Serotonin selective reuptake inhibitors (SSRIs) emerged as first-line agents for the treatment of panic disorder not long after initial treatment trials were published (1–3). Indeed, the rapid acceptance of SSRIs for the treatment of panic disorder occurred without comparative treatment trials with older agents.
To address this issue and provide continuity between past and current efficacy studies of treatments for panic disorder, we conducted an effect-size analysis of recent, controlled trials of SSRIs in treating panic disorder. Specifically, we examined the effect size of SSRI treatments for panic disorder from 12 placebo-controlled efficacy trials and compared these results to findings from Gould and associates’ meta-analysis (4) of non-SSRI treatments for panic disorder.
Double-blind, placebo-controlled studies of SSRIs for panic disorder with or without agoraphobia were identified in literature searches with the use of PsychLIT and MEDLINE, discussions with colleagues, and examination of reference sections of related articles. The following key terms were used alone and in combination in our literature search: panic, medication, treatment outcome, selective serotonin reuptake inhibitor, SSRI, paroxetine, fluoxetine, fluvoxamine, sertraline, and citalopram. We excluded from analysis results from uncontrolled medication trials, studies examining the effects of SSRIs on biological challenge procedures (e.g., CO2 challenges), case reports, long-term or follow-up studies, and articles reviewing several studies that were published separately. Twelve studies met the criteria for inclusion in the present effect-size analysis.
By using methods comparable to those of Gould et al. (4), study effect sizes were calculated for all dependent variables at posttreatment, excluding measures of depression symptoms, e.g., the Hamilton Rating Scale for Depression score (5). A separate panic frequency effect size (for full panic attacks only) was also calculated. t1 presents these effect-size measures as well as the number of subjects, dropout rates, and the percentage of subjects who were free of panic at endpoint. To provide the fairest estimate of the efficacy of SSRIs in fixed-dose studies, effect sizes were calculated only for doses identified as effective. For example, Ballenger et al. (13) concluded that daily doses of 10 and 20 mg of paroxetine were not significantly better than placebo, and effect sizes were calculated only for the 40-mg dose. In the case of fluoxetine (15), both 10- and 20-mg daily doses were found to be effective, with slightly higher effect sizes for the 10-mg dose; data from both doses were included in the meta-analysis.
An effect size for a particular measure was computed by subtracting the mean score of the posttreatment comparison group from that of the posttreatment active-treatment group and then dividing by the standard deviation of the posttreatment comparison group (or, alternatively, following a similar computation for change scores if these scores were used for data analysis):
Furthermore, if the results for a particular measure were reported as proportions of individuals who improved or were free of panic (rather than as means, standard deviations, and t scores), then effect sizes were determined by using a table provided by Glass et al. (18, p. 139). Effect sizes were assigned by interpolation from listed values.
Both weighted and unweighted (by sample size) overall effect sizes were calculated. Weighted effect sizes have the advantage of providing stronger representations of studies examining large numbers of subjects and helping overcome the potential bias introduced by the tendency for underpowered studies with smaller effect sizes to be excluded from publication. The extent of this potential bias was examined with a funnel plot that plotted the sample size against the effect size.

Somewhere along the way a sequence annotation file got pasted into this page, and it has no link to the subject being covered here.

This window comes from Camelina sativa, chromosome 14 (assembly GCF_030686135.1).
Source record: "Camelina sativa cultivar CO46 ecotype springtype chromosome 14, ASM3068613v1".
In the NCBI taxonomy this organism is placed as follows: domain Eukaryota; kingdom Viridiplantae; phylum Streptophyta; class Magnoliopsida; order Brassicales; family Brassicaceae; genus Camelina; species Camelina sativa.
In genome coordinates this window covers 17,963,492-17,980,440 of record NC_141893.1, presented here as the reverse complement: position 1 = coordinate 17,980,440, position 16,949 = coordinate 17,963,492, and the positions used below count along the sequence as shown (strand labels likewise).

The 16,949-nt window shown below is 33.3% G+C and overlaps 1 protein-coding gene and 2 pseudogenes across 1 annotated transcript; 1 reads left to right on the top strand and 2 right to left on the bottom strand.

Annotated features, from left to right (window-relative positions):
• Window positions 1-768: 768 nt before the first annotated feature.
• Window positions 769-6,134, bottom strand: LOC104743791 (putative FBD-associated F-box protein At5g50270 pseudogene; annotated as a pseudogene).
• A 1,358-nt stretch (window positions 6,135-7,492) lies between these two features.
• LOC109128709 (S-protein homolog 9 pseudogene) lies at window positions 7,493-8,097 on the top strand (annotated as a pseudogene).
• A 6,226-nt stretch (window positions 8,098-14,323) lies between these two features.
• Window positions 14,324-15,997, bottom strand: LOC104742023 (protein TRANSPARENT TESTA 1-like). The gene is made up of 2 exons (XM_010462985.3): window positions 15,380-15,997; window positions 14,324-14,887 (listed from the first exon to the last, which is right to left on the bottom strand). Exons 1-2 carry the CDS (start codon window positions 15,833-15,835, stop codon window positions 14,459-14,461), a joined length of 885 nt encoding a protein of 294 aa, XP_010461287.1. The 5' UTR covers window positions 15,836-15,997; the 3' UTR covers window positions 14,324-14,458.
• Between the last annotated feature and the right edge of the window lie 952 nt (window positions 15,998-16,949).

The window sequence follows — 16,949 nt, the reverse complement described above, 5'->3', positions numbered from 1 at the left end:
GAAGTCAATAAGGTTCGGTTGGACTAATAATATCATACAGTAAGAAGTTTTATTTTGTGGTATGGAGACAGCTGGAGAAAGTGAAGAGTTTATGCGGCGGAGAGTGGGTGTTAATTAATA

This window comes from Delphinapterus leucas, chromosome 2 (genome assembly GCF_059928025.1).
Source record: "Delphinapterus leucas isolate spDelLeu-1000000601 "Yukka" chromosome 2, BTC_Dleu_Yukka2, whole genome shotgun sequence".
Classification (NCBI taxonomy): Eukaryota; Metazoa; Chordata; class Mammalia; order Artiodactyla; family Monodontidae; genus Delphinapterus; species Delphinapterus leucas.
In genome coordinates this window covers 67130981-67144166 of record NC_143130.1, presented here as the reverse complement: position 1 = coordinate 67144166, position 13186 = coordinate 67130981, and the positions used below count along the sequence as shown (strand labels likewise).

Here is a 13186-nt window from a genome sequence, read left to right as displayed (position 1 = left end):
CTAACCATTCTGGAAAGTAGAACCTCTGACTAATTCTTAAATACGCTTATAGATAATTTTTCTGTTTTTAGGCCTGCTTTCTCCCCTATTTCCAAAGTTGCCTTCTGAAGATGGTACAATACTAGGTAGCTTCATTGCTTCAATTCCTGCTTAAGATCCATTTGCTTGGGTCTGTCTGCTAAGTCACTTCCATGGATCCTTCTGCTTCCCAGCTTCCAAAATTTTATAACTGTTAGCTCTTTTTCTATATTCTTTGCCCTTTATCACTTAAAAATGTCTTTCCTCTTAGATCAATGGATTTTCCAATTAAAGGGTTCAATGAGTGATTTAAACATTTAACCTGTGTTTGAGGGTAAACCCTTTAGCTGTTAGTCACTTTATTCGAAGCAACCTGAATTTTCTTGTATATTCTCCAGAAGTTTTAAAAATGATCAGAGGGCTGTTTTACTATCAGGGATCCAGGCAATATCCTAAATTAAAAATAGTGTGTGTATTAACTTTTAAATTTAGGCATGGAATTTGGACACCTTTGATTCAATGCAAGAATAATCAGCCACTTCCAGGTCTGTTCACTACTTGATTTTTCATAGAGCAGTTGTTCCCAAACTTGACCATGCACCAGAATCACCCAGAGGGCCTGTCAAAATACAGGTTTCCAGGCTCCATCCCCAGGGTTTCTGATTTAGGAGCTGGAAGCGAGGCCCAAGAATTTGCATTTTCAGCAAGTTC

We obtained a mean study effect size of d=0.55 and a panic frequency effect size (based on eight studies) of 0.38. Overall effect sizes were significantly associated with the sample size of the study; larger studies were associated with lower effect sizes (R=0.72, F=10.9, df=1, 10, p<0.009). Overall, the mean sample size of the SSRI studies (N=145) tended to be smaller than that of earlier imipramine studies (N=194). When SSRI effect sizes were weighted by sample size, a lower overall effect size and a similar panic frequency effect size estimate were obtained: 0.47 and 0.37, respectively.
These effect-size estimates were compared, by using unpaired t tests, to both the antidepressant (d=0.55) and imipramine effect sizes (nine studies, d=0.48) obtained by Gould et al. (4). Imipramine was selected as a specific comparison drug because of the use of this agent in a recent multicenter collaborative treatment study (19). No significant differences between SSRI effect sizes and these comparison groups were found. The mean study effect size was identical to the mean non-SSRI effect size for antidepressants reported by Gould et al. (4), and, likewise, the weighted effect size was nearly identical to the effect size for imipramine alone.
The mean study dropout rate for SSRIs was 19.9% (SD=10.9), an estimate almost identical to that in pharmacotherapy studies (19.8%) reported by Gould et al. (4). In the analysis by Gould et al., antidepressants had a mean dropout rate of 25.4%, and imipramine had a mean dropout rate of 22.4%, based on data from seven studies. No significant differences between SSRIs and these comparison conditions were found by t test analyses. When data were pooled across all studies (thereby giving larger studies a larger contribution to the computation of the overall dropout rate), we found the mean dropout rate for SSRIs was 24.6%.
Associations Between Sample Size and Effect Size